The Wanganui Chronicle AND PATEA-RANGITIKEI ADVERTISER "NULLA DIES SINE LINEA." MONDAY. DECEMBER 19,1892.
Miss Kate Marsden, who recently recently received from tbe Queen a decoration in the form of a gold brooch of the figure of the Angel of Victory, engraved with the words "Victoria R.1.," is one of the cleverest humbugs of the day. She haß been taken up by Royalty, is on terms of friendship and .intimacy with the great ones ef the earth, and has had honours showered upon her for what has been described as " her devoted work among, the lepers of Siberia." But what Miss Marsden has really done for the lepers of Siberia or the lepers of anywhere else we have never been able to discover. She has doubtless travelled sufficiently to be able to tell " yarns " about them ; but those who remember her little stories of her adventures in New Zealand will be inclined to discount pretty largely anything that comes from her lips or pen. Misß Marsden enjoys travelling, in first-clasa style and at other people's expense, and as long as she can manage to throw a glamour over wealthy ladies with sympathetic hearts just so long will she continue her truly royal marches in various parts of the world. It ib strange that Miss Marsden has not been iound out and the selfishness of her so-called philanthropic schemes .exrosed before this From the time when she commenced her " mission " of gaining her livelihood by working upon the sympathies of wealthy people, she has gone onward and upward in her own importance and in the estimation of distinguished people. If the ej es of on) or two of her friends have been ope led and she has been dropped by them, she has been able to capture other and bieieer game, in the shape of even wealthier and more distinguished supportors. Miss Marsdon dots net aim at winning kindly-hearted but soft-headed people. She goes straight foi ladies in tbe front lank — clever, distinguished, philanthropic, wealthy; and she succeeds. If, for instance, Miss Marsden were not so well known in New Zealand, how could we, any of us, doubt her bona fides after reading the following paragraph about her in the Home papers : " At Lady Jeune's house in Harley-street | (London), Miss Kate Marsden gave a detailed and interesting account of her work among the lepers of Siberia. Among those present were the Duchess of Teck and Princess May, the former, who takes a great interest in Miss Marsden's charitable regard for a neglected class of sufferers, asking many questions calculated to throw ligHt upon the condition of these unfortunate creatures. The main object of Miss Marsden's address was, if possible, to collect £300 for the publication in Araorica of her forthcoming book, tho profits of which she generously intends to use in her scheme of mercy. Tho Nursing Record has undertaken to provide the funds for tbe English edition, und surely across the seas there are those wbo will find the comparatively small sum necessary. Lord Meath, Mr Knowles, and Mr and Sirs Frank Harris listened to iho admirable address cf Miss Marsden .md to the s-upporting eloquence of ■surgeon-Major Pringlp and Sir Douglas Galton. Mis 3 Marsden f aiis on Saturday for the United States, where her welcome must be assured." The Nursing Record states that on October 28th Miss Marsden received tho special silver badge of the Nurses' Institute, which was pinned upon her breast by Princess Christian; while, according to other papers, she was the gneet of tbe Queen at Balmoral a few days lator, and her fai3well mgeting w*s attended by meabors of the Royal Family. Our New Zealand newspapers do not seem to be impressed with the distinction Miss Mnrsdon has gained, neither are thoy inclined to go into extucios over anything she has done or is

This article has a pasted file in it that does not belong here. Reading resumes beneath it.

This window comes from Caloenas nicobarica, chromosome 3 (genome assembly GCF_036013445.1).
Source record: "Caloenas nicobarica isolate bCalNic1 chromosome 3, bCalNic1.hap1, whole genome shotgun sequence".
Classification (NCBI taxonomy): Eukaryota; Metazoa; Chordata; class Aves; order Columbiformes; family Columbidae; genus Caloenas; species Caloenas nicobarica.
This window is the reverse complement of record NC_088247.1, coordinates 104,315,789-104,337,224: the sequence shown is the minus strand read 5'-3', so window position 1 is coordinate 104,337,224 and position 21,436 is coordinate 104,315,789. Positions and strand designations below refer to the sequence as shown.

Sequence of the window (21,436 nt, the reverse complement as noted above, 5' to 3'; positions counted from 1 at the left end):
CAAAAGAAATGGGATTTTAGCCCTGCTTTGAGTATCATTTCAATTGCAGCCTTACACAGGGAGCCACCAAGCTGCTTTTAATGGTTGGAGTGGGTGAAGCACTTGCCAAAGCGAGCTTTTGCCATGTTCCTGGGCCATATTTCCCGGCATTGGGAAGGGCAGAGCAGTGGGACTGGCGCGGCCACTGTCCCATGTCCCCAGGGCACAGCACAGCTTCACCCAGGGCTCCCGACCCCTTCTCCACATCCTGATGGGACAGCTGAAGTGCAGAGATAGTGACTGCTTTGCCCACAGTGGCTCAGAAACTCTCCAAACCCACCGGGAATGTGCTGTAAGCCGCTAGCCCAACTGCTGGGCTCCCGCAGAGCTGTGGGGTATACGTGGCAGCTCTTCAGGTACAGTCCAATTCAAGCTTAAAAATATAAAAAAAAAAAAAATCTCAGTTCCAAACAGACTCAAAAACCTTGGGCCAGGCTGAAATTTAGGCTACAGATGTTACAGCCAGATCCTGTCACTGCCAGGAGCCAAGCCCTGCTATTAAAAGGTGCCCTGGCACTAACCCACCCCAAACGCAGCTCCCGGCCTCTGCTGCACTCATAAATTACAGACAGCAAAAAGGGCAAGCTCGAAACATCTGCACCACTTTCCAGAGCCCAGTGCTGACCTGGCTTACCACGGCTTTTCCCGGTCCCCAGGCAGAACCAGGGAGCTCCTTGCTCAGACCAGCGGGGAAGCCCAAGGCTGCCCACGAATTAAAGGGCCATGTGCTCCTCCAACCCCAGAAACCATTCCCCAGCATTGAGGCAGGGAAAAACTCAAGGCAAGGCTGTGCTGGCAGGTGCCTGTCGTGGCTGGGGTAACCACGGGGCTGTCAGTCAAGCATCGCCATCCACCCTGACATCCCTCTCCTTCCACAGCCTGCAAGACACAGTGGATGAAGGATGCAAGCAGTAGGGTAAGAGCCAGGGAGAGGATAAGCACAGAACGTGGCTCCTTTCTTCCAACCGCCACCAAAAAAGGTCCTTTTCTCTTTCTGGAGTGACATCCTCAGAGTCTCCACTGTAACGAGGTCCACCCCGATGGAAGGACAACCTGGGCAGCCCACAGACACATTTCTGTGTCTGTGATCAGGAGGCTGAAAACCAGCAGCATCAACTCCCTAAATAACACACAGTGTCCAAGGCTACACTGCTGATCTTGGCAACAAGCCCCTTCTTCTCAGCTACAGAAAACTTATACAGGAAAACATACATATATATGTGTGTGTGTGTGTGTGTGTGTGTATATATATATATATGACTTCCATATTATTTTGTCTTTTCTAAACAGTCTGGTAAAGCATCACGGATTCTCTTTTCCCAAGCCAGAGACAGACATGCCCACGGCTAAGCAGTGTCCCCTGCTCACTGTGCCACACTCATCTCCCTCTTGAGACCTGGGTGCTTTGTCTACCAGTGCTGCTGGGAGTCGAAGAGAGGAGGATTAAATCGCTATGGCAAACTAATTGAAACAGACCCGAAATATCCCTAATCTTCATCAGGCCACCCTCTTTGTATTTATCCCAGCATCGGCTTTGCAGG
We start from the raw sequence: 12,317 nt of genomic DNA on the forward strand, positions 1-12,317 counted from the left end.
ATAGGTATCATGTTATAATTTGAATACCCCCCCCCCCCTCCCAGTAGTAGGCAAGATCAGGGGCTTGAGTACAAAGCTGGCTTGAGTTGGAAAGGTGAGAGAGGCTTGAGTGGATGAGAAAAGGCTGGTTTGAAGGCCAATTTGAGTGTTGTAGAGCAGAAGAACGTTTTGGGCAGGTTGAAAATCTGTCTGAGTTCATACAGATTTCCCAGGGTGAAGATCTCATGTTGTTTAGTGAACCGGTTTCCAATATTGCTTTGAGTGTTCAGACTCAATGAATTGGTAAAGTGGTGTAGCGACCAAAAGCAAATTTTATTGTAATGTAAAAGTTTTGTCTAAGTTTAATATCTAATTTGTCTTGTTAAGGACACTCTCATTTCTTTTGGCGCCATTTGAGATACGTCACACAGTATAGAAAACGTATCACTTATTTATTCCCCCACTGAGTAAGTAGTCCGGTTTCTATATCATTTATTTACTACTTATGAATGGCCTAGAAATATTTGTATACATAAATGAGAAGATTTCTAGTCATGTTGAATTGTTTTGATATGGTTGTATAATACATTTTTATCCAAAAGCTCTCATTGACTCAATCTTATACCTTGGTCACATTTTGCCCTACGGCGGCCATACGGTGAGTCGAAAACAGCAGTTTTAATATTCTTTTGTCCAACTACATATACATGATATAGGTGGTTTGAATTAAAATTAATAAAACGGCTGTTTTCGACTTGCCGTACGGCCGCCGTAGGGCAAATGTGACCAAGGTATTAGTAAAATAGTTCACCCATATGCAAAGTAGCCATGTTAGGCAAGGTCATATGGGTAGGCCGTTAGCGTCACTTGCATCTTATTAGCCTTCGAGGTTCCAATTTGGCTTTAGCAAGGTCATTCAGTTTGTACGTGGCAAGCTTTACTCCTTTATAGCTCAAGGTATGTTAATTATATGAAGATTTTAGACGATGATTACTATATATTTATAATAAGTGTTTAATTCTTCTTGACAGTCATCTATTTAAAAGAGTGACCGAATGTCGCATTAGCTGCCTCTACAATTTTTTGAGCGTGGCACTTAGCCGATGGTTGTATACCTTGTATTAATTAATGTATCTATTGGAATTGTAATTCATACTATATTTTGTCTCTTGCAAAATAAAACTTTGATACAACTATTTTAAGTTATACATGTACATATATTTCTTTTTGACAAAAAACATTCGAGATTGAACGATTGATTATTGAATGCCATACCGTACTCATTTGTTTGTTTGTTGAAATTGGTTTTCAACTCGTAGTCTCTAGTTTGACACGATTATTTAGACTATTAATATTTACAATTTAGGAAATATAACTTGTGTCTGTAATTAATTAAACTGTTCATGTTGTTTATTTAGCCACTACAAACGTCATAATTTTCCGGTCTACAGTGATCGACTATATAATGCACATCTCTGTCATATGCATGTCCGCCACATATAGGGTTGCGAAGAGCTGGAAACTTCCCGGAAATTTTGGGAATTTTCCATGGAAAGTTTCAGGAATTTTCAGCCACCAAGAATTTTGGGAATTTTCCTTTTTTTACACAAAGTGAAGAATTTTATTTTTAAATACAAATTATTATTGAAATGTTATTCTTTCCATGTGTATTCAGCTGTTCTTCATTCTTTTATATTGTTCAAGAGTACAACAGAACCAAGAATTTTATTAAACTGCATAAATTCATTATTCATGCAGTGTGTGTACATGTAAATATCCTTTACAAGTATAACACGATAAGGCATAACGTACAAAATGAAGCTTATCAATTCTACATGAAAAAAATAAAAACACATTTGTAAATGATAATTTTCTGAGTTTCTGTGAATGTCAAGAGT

ever likely to do on behalf of the lepers or anybody else besides herself. There Is a •wealth of quiet satire in the' following reference to her-projected book, which we cull from thb ChrTstchurch Press ;— " Miss Marsden has written a book on her experiences, which we may safely predict will be full of the most graphic and surprising details. Her zeal for lepers continues quite una'ated, and at latott advices she was meditating a journey to America to see whether there were any to be discovored in that country and incidentally to collect funds for their benefit." Miss Marsden ha some friends in_New Zealand who, if they were only to join together to write a book, giving the simple facts of how she " : Lad " them, would bo ablo to produce a volume quite as marvellous and much more interesting than Miss Marsden's collection of tall "yarns."
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The Wanganui Chronicle AND PATEA-RANGITIKEI ADVERTISER "NULLA DIES SINE LINEA." MONDAY. DECEMBER 19,1892., Wanganui Chronicle, Volume XXXVI, Issue 11707, 19 December 1892
The Wanganui Chronicle AND PATEA-RANGITIKEI ADVERTISER "NULLA DIES SINE LINEA." MONDAY. DECEMBER 19,1892. Wanganui Chronicle, Volume XXXVI, Issue 11707, 19 December 1892
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